I recently took another look at Asana, the team task management tool, and realized that I had missed some new features they had released. I last wrote about Asana in Asana adds calendar visualization, and before that I had chronicled their steady advance in features and maturing the product in several earlier pieces like (see Asana redesigns the task pane, Asana adds Hearts to tasks for simple social gesture, and Asana announces Organizations. I was actually reading something on their blog, when I stumbled across an announcement from last summer that I had missed, and because of that I have now switched back to using Asana.
The post was this: Beyond complete & incomplete: Move your tasks through any process or workflow with Sections, and it describes an apparently small feature that makes use of Asana incomparably better.
Sections are the new name for what Asana had been calling priority headings. The idea was that a user could annotate a list of tasks in Asana with priority headings, that could allow the list to be broken into subsets. For example, I might break up a list of research items into categories, like Big Data, Coworking, or Economics (to use only a few examples from my research list). In the old Asana, these priority headings were an artifact of the list, and could be used manually to organized the task elements, but they those categorizations were not treated like metadata for the tasks themselves.
However, Asana’s developers found that users were applying the priority headers as states in a sequence. For example in the project above, my writing queue, I am now ordering my tasks as passing through a pipeline from idea, to posted. I could have indicated that in the old version, but now the state is indicated in the task metadata, as shown in the top right panel ,where ‘writing > research’ shows the project name and then the section, the task’s state.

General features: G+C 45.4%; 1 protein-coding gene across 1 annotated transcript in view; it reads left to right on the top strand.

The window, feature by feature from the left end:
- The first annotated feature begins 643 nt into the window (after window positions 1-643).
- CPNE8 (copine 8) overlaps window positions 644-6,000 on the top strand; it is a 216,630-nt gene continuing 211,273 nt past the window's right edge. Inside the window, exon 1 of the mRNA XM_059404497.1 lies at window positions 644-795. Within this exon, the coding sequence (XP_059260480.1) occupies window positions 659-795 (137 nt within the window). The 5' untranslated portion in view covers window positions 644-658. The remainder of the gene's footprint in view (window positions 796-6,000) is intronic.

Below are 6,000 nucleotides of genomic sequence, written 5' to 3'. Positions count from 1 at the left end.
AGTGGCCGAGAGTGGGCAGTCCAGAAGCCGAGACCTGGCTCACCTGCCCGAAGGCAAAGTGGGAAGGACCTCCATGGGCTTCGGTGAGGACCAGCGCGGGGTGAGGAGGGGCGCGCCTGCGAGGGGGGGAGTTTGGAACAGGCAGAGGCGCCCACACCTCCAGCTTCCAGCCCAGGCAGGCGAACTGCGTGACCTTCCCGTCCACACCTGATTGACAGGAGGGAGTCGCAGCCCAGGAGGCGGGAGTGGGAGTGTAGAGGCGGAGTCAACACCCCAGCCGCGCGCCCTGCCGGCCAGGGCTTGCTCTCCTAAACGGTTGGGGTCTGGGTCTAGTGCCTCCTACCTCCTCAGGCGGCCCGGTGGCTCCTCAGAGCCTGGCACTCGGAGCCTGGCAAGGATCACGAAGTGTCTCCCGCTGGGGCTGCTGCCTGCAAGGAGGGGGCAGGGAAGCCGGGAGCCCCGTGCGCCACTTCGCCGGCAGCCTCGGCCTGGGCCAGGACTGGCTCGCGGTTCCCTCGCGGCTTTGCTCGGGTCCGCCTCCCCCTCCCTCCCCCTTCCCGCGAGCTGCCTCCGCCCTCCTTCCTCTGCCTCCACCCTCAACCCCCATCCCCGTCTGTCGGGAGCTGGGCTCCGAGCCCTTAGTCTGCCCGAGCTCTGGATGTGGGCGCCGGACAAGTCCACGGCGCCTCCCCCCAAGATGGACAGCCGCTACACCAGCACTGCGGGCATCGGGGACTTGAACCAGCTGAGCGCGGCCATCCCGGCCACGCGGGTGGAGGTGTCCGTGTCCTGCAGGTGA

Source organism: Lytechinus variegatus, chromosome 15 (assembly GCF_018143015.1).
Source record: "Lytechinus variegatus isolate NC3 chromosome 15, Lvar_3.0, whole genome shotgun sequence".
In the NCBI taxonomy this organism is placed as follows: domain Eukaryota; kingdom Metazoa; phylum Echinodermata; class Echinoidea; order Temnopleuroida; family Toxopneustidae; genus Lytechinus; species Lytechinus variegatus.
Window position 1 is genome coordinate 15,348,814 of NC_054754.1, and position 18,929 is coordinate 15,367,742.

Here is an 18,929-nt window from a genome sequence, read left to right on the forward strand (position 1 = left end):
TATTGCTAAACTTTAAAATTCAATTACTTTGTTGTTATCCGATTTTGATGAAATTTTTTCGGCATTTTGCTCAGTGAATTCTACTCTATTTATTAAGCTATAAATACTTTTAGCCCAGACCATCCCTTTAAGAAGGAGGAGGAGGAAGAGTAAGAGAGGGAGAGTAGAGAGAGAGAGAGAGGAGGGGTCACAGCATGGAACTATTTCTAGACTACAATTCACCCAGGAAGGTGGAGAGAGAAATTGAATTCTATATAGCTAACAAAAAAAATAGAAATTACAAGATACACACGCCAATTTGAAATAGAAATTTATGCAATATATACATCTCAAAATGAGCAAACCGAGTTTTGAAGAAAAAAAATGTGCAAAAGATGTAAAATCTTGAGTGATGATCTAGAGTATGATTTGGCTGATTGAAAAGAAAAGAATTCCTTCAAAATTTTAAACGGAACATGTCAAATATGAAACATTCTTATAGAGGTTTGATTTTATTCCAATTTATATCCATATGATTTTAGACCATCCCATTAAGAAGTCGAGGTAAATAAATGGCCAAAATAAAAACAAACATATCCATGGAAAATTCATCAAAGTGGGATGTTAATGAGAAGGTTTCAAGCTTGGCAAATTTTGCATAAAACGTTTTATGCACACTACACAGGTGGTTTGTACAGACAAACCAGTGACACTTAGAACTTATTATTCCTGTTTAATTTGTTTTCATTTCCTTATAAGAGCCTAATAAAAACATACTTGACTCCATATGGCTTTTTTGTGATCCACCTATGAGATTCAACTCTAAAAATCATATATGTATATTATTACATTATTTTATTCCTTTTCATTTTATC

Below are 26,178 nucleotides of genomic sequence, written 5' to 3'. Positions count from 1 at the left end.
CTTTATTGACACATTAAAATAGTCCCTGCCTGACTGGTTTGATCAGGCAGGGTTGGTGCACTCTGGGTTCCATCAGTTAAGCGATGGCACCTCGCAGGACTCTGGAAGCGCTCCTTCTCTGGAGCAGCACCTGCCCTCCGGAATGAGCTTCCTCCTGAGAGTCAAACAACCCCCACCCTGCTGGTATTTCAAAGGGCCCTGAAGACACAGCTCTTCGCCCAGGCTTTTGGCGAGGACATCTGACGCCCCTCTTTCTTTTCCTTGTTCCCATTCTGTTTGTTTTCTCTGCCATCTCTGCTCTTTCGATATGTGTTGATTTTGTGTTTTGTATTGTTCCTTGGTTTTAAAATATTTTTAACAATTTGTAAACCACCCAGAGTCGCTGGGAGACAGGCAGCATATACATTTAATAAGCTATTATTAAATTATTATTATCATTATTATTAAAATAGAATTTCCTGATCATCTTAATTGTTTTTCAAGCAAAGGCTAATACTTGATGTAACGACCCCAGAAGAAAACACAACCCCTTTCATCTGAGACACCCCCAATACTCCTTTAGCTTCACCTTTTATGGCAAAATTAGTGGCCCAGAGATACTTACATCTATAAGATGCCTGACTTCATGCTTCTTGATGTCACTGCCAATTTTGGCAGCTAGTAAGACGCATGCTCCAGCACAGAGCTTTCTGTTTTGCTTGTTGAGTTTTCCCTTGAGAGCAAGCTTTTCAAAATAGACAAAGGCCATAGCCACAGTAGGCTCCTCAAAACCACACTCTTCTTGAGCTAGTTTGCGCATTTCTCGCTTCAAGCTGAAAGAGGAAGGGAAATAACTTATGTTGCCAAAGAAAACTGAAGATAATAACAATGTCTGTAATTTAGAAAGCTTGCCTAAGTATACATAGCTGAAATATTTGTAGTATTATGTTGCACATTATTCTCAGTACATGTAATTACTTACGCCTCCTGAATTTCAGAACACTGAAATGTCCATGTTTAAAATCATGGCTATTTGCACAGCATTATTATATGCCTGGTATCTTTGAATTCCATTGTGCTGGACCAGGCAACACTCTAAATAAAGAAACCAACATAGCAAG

Note that the state can be changed by either dragging the task from one section of the task list to another — which is how it was done before with priority headings — or, now, I can pull down on the section indicator in the task panel, like this:
Pipelined work makes up the great majority of what I do. For example, I manage a seemingly endless queue of calls and briefings, which are all in some state in the sequence ‘proposed -> discussion -> scheduled -> completed’, with the occasional ‘-> cancelled’ and the common backwards movement from ‘scheduled’ to ‘discussion’. Otherwise, I couldn’t possibly keep track.
Pipelining is something like a process, but not in the sense that the work is routinized. For example, the black box of what happens when I actually write something is not being handled by algorithmic rules. But the pipelined states offer a great scaffolding for me, even when there aren’t exact rules involved.
As a final note, the second reason I decided to change back to Asana was the capability to share a task in multiple projects. I won’t elaborate much, but the number of times I want to do that is high, and the alternative — making a duplicate (or triplicate) task — is not a good path.
Think Small, Change Big
The impact of this seemingly small change to Asana has huge impact on my task management. For example, in Todoist, the competitor that I have been using for most of the last year, I had implemented something like these state changes by using tags. That is a very flexible mechanism — and indeed, Asana implements tags, as well — and in Todoist, I could search for all the items in my writing queue that were tagged ‘@idea’, for example. But they can’t be used to order them in sequence, which is the basic model in Asana.
And the folks at Asana ended that blog post with this:
Sections are just a first step towards accommodating any process or workflow, look for more new features soon.
I will keep my eyes open.